Marie Grabowski has been down this road before.
She’s helped organize campaigns at all levels of government and has seen the herculean effort it takes to force an incumbent from their seat.
Grabowski, the NDP candidate for Red Deer-Mountain View finished a distant second (at 13.9 per cent of the votes at 10:30 p.m. Monday) behind long-time conservative representative Earl Dreeshen, who retained his seat.
“Trying to flip an incumbent is a precarious endeavour. It’s definitely a long-term goal for this riding, to be a bit more progressive in that respect when it comes to federal politics especially,” she said.
Kelly Lorencz did what he could to represent the People’s Party of Canada and believes he was able to show voters that there are other options out there – one that could more strongly represent the views of Albertans. Lorencz had about 12.2 per cent of the votes as of 10:30 p.m. Monday.
“We worked hard in this election. I’m proud of the team that we put together and proud of the results we’re getting. Are we completely happy with the result? No, obviously we would have liked to win,” he said.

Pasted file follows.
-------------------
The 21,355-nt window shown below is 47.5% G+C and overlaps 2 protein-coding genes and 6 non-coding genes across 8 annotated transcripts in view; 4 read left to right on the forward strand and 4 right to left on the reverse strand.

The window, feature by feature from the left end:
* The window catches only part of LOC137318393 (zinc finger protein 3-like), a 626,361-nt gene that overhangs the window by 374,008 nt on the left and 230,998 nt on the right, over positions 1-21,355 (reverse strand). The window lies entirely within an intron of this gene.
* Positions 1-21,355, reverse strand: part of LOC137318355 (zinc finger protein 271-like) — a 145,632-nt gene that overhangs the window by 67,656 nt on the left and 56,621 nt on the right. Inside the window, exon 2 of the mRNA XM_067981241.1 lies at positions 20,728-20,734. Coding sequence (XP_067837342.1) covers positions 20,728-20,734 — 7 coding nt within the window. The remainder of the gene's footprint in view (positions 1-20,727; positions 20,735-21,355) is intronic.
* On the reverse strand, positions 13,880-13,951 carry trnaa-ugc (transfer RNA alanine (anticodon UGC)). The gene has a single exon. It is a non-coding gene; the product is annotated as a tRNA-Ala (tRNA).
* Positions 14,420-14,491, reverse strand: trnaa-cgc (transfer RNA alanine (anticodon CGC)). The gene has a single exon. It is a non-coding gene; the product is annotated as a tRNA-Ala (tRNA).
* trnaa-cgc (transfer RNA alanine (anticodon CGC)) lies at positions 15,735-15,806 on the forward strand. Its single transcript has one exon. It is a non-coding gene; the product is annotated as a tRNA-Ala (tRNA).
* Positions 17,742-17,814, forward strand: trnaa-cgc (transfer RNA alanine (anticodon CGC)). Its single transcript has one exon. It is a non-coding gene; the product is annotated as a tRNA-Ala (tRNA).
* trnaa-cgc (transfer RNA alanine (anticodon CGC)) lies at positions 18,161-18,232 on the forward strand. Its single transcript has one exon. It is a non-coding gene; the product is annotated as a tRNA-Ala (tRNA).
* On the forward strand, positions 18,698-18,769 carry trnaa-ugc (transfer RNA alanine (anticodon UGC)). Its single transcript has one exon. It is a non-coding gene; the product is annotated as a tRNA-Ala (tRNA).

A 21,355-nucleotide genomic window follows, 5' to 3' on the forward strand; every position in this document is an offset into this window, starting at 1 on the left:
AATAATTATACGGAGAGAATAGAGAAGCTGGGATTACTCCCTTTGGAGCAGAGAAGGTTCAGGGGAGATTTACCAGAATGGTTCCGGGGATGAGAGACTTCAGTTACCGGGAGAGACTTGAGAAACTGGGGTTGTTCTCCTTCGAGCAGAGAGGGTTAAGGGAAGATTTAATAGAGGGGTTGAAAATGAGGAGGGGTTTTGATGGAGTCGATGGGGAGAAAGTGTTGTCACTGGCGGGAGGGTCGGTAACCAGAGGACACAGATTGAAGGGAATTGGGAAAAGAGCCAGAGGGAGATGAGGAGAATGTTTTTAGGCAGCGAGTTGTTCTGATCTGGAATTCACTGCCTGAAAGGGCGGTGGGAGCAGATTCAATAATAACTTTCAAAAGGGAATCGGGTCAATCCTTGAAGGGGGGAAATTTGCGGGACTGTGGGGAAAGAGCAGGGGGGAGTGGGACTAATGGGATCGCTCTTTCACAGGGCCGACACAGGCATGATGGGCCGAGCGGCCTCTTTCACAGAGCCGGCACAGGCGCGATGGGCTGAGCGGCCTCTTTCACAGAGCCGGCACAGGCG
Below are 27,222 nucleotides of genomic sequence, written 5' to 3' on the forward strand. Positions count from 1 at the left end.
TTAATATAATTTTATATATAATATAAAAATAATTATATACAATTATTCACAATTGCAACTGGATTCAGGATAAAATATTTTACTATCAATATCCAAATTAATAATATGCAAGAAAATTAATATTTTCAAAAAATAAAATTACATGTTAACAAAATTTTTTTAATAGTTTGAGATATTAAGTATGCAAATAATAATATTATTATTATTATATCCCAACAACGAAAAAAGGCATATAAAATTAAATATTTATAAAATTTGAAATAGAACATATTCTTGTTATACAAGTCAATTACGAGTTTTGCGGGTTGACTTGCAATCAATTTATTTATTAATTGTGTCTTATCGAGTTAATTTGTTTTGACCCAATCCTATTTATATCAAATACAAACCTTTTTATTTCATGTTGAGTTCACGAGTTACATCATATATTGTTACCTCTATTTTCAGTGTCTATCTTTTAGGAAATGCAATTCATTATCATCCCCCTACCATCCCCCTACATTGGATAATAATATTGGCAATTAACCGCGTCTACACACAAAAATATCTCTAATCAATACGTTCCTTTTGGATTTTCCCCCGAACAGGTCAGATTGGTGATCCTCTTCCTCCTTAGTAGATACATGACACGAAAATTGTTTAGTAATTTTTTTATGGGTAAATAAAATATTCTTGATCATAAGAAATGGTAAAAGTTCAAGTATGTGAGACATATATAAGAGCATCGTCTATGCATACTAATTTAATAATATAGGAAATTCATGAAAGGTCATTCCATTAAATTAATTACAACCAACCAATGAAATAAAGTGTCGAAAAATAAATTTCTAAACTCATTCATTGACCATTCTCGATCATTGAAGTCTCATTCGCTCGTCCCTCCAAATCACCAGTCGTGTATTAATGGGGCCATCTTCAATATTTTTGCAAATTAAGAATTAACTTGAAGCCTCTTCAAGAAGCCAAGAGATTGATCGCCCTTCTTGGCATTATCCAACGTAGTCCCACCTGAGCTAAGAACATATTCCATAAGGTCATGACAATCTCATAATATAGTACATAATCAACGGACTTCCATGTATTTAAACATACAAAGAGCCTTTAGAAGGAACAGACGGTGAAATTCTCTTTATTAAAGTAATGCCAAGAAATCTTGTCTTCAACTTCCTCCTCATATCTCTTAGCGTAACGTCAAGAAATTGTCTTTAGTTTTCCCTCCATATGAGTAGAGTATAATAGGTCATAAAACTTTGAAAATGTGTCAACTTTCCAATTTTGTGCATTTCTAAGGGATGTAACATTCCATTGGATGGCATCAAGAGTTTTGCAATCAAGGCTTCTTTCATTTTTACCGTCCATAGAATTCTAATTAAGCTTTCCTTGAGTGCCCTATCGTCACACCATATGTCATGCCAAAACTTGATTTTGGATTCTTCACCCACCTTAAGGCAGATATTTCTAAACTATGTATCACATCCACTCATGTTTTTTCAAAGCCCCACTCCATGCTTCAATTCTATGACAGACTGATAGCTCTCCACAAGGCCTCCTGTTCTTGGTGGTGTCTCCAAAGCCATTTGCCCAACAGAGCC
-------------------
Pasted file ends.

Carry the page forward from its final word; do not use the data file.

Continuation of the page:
“We’re polling higher than previously. I support the people of Alberta and I support the people of this riding. We’re not done fighting.”
At about 6.5 per cent of the votes, Liberal candidate Olumide Adewumi said it’s now up to the rest of the candidates to help support Dreeshen in representing the constituency in the best way possible.
“For me, we should focus on what unites us and what unites all the candidates is the fact that we want the best for our riding. We want to continue to move Canada forward progressively,” he said.
Mark Wilcox and the Maverick Party picked up about three per cent of the vote in the riding. He said a pandemic election, resulting in almost the exact same federal alignment, wasn’t really what the constituency was hoping for in his view.
“A pandemic election is definitely an influencing factor in how things play out. I believe the appetite and sentiment for what the Maverick Party was selling is definitely there,” he said.
“With COVID, I think people are taking the safe bet. The financial uncertainty that’s around right now doesn’t encourage people to make a positive, decisive change… I think Western Canadians especially are going to be pretty disappointed with $600 million spent and (Prime Minister Justin) Trudeau gets exactly what we started with.”
Independent candidate Clayten Willington said he is disappointed in Justin Trudeau’s re-election as Prime Minister, but he isn’t disappointed with his own performance in the election.
“This was my first try at this and I felt I had to do this because I wanted to effect change,” said Willington.
“I didn’t think the Conservatives would provide enough change, versus the Liberals. As a Canadian, I felt I had an obligation to do this.”
Willington said he plans on running again when the next federal election comes.
Jared Pilon, the Libertarian candidate could not immediately be reached for comment.